Examples of using ExpressJS's method-override
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Examples of using ExpressJS's method-override with HTML FORMs

One attempting to write ExpressJS routes to support the canonical HTTP verbs of GET, POST, PUT, and DELETE, finds themselves soon at odds with HTML's lack of support for PUT and DELETE in FORM's method attribute.

app.get('/resource', (req, res) => {
.post('/resource', (req, res) => {
.put('/resource', (req, res) => {
.delete('/resource/:id', (req, res) => {

This is where method-override, a wonderful piece of ExpressJS middleware, comes to help. Here are three strategies one can use to simulate the missing HTTP verbs.

Using Query String Parameters

Client code:

<form action="/resouce?_method=PUT" method="POST">

Server-side code:

var methodOveride = require('method-override');

POST-ing to /resource?_method=PUT would trigger method-override to examine the query string for the presence of _method key - as configured in app.use(methodOveride('_method')); line, detect its value of PUT, and thus force ExpressJS to use the .put('/resource', ...) route instead.

Using FORM fields

In this example, instead of hosting the special indicator in the query string, we'll use a form field, typically and INPUT type="hidden" field.

Client code:

<form action="/resource/42" method="POST" enctype="application/x-www-form-urlencoded">
  <input type="hidden" name="_method" value="DELETE" />

The server-side code is a little bit more complicated in this case, but it yields the same result: ExpressJS will use the .delete('/resource/:id', ...) route instead of the .post('/resource'...) route.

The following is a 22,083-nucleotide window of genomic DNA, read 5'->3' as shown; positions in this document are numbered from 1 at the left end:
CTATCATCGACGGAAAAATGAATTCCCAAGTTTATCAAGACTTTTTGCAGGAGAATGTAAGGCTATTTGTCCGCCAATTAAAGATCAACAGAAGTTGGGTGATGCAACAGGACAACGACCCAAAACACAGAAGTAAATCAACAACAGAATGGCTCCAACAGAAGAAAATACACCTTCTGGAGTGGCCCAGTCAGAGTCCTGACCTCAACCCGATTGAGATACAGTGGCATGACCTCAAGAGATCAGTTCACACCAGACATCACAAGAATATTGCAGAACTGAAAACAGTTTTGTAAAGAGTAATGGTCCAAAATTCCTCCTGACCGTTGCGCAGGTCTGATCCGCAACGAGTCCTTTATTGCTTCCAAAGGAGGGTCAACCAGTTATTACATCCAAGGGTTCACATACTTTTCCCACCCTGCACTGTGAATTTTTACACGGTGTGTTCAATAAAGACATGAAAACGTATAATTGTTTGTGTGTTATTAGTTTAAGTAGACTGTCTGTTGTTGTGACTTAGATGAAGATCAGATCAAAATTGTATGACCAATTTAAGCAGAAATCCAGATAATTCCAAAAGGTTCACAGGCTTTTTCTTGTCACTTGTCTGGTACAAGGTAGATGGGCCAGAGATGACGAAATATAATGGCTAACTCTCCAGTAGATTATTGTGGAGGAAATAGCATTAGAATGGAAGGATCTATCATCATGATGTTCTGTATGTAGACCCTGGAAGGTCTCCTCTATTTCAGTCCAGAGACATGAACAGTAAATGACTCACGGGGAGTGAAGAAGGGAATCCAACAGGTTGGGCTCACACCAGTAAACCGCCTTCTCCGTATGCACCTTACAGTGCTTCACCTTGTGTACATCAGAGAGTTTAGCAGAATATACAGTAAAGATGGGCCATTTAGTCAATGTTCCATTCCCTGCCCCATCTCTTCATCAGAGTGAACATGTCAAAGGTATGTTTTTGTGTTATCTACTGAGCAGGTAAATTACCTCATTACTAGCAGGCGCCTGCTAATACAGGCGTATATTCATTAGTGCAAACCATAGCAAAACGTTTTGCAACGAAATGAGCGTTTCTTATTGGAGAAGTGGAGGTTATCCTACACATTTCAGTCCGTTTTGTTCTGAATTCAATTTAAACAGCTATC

app.use(bodyParser.urlencoded({ extended: false }));
app.use(methodOverride(function (req, res) {
  if (req.body && typeof req.body === 'object' && '_method' in req.body) {
    // look in urlencoded POST bodies and delete it
    var method = req.body._method;
    delete req.body._method;
    return method;

Using AJAX

A third, but very common case is to submit form data using XmlHttpRequest aka AJAX call.

All modern browsers support PUT and DELETE in the method parameter of xhr.open(method, url), but in case one has to deal with older browsers, method-override offers the ability to specify the verb in an HTTP header.

Client code:

var xhr = new XMLHttpRequest();
xhr.open('POST', '/resource/42', true);
xhr.setRequestHeader('X-HTTP-Method-Override', 'DELETE');
xhr.onload = ...

The server-side code consists of configuring method-override to monitor the specified header:



Run node app.js, open the browser to http://localhost:3000/, and watch the console output as you click around the buttons on the page.